In many programs, coaches will have assistance in making travel arrangements or the coach may not be involved in this at all – whether because parents plan travel for their children or because the team has a manager that makes the arrangements.

However, all coaches need to understand the basic considerations that should be taken into account when teams
are travelling:

  1. Physical Safety
  2. Safe Food and Drink
  3. Safekeeping of Documents

1. Physical Safety

Travelling to other cities or countries can be an exciting part of being involved in sport, particularly a sport as popular as basketball is throughout the world. Whenever travelling, the physical safety of all members of the team must be paramount. Accordingly:

  • Many governments issue “Travel Advisory” notes regarding travel to certain countries. Coaches should be familiar with these and seek further information from the club or competition organisers;
  • When travelling overseas, check with a doctor whether particular vaccinations or other precautions are advised;
  • All cities have areas that are not as safe for tourists. Before booking hotels, find out which areas of the city are recommended to avoid. Speaking with coaches of other teams (that either live in the city or may have played there before) can help;
  • Players should never leave the hotel by themselves and should always make sure that others know when they are leaving and where they are going;
  • Take the time to find out about specific customs that exist. This can avoid the team being involved in an embarrassing situation! Travel websites are often a good source of information;
  • If travelling by car or mini-bus, coaches must take care to know distances to be travelled. Fatigue is a very common cause of road accidents and coaches should avoid driving long distances overnight. Wherever possible have at least two drivers and if travel is more than 4 or 5 hours factor in a specific “travel day” rather than travelling after the game;
  • Assign players “buddies”, with each having responsibility to make sure their “buddy” knows important logistic arrangements (e.g. when the bus leaves) and that they are on time.

2. Safe Food and Drink

There are many instances where a team’s performance has been adversely affected by players being ill due to something they have eaten or drunk when travelling. An equally common problem, but less recognized, is when athletes find the food when travelling unpalatable and simply do not eat enough.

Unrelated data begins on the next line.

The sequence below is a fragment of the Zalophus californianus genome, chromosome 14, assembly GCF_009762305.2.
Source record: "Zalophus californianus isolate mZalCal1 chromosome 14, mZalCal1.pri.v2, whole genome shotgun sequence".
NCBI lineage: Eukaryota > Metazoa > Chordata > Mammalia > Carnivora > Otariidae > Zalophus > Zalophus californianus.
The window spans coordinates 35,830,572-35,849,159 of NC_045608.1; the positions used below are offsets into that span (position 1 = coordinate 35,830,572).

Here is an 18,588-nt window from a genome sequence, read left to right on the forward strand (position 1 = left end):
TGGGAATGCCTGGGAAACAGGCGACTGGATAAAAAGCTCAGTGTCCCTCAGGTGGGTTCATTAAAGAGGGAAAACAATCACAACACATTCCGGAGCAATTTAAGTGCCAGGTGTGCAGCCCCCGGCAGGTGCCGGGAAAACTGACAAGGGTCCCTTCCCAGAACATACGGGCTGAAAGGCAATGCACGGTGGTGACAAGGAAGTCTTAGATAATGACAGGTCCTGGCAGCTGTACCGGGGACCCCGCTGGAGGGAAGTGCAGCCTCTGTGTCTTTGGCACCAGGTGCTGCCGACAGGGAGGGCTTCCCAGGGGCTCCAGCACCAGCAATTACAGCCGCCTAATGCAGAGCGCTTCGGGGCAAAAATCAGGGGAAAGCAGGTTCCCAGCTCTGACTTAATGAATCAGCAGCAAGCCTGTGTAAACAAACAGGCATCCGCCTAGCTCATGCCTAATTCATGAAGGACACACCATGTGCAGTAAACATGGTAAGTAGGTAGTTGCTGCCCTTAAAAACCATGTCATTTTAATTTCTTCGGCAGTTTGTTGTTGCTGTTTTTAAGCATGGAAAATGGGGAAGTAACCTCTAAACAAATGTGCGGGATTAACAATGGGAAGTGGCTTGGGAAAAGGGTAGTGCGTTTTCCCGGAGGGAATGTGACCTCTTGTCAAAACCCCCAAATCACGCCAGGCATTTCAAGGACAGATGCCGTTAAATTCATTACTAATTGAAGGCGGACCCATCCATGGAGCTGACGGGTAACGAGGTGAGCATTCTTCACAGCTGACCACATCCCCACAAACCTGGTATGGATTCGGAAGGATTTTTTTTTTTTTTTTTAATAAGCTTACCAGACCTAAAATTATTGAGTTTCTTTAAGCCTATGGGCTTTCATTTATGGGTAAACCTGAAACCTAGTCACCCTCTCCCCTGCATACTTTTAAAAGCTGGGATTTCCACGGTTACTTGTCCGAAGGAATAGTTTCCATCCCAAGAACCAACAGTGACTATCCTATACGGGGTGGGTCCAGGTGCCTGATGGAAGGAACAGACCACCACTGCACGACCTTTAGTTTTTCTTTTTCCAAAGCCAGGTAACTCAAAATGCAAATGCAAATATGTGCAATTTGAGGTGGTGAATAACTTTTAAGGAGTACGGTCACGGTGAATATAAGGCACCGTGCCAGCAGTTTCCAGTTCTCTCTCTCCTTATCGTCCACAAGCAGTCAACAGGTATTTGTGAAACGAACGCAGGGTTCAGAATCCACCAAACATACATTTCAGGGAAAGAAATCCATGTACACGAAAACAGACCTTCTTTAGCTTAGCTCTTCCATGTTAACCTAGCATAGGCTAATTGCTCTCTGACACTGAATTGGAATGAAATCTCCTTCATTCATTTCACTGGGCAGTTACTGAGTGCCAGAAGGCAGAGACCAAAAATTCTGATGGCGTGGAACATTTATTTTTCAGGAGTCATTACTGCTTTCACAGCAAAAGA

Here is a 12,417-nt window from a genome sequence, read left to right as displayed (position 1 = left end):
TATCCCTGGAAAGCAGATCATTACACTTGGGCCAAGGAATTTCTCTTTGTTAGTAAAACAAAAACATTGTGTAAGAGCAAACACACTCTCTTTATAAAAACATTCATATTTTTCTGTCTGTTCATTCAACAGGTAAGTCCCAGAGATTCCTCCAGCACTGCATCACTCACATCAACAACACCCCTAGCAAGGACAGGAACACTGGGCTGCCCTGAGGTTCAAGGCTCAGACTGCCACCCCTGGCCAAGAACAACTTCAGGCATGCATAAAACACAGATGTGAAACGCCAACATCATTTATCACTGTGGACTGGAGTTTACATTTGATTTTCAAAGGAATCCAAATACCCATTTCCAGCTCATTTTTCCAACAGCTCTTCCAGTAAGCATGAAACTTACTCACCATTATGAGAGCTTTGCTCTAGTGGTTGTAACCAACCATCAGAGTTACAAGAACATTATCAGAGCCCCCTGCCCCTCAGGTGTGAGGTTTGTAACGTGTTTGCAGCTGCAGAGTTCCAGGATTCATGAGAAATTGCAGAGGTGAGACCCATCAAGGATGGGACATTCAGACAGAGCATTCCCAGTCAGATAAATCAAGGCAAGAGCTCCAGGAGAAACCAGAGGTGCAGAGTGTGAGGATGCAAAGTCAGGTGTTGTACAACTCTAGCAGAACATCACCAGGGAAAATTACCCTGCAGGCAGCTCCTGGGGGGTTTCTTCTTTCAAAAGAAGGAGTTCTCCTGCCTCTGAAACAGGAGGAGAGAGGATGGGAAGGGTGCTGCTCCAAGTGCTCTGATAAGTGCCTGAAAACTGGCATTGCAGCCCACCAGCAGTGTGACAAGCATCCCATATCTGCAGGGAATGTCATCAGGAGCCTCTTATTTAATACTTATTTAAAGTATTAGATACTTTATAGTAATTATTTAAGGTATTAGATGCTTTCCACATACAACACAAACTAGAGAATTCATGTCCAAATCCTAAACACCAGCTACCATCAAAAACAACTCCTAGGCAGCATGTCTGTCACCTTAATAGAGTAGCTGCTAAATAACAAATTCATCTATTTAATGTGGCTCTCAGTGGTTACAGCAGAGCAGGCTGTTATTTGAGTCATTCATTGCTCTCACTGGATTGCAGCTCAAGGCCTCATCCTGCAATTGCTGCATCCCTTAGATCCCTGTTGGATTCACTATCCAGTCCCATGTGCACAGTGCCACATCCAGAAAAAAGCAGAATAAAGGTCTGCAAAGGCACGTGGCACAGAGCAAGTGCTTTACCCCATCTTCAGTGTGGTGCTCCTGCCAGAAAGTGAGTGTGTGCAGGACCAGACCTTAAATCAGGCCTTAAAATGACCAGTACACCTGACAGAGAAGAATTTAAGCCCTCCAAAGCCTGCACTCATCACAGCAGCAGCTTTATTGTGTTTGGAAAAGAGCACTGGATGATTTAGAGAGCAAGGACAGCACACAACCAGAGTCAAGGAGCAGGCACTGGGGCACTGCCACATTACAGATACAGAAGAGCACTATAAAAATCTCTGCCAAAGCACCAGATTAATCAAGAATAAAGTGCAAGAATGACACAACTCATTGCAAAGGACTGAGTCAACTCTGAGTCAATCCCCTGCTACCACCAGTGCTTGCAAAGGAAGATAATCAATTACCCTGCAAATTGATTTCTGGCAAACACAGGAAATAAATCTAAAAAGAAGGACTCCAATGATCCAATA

Accordingly, precautions need to be taken:

  • Find out whether or not tap water is safe for drinking and if in doubt use bottled water. Bottled water should also be used when brushing teeth;
  • Identify restaurants that have food similar to what the players are used to. Other coaches may be able assist with this. Many cities also have a tourist advisory service (often available through the internet) which may be able to assist;
  • If possible, take some food items with you (e.g. many Australian teams take Vegemite);
  • Monitor how much food players are eating at meals.

3. Safekeeping of Documents

Passports and visas are critical documents when travelling, which may not be easily replaced and must be kept safe at all times. At tournaments, the accreditation that enables team members to access the playing venue and accommodation are equally important.

These documents (and other valuables such as phones, watches etc.) need to be kept safe from being stolen but equally need to be kept safe from simply being left behind inadvertently. Some steps that can be taken are:

  • Take copies of all passports and visas. These can be kept electronically as well as a team manager or coach
    keeping copies;
  • Team manager or coach collects all passports after arrival in a country and keeps them together (using hotel safes where possible);
  • Don’t leave valuables (including accreditation cards) in changing rooms at the playing venue. Instead, have them collected by a coach or manager and kept in a bag that is with them all the time;
  • Pack away computer equipment when it is left in hotel rooms (e.g. in the bottom of a bag);
  • Have a checklist of all equipment that the team has (e.g. balls, cameras, first aid kit) and have someone check that all items have been collected before leaving a venue.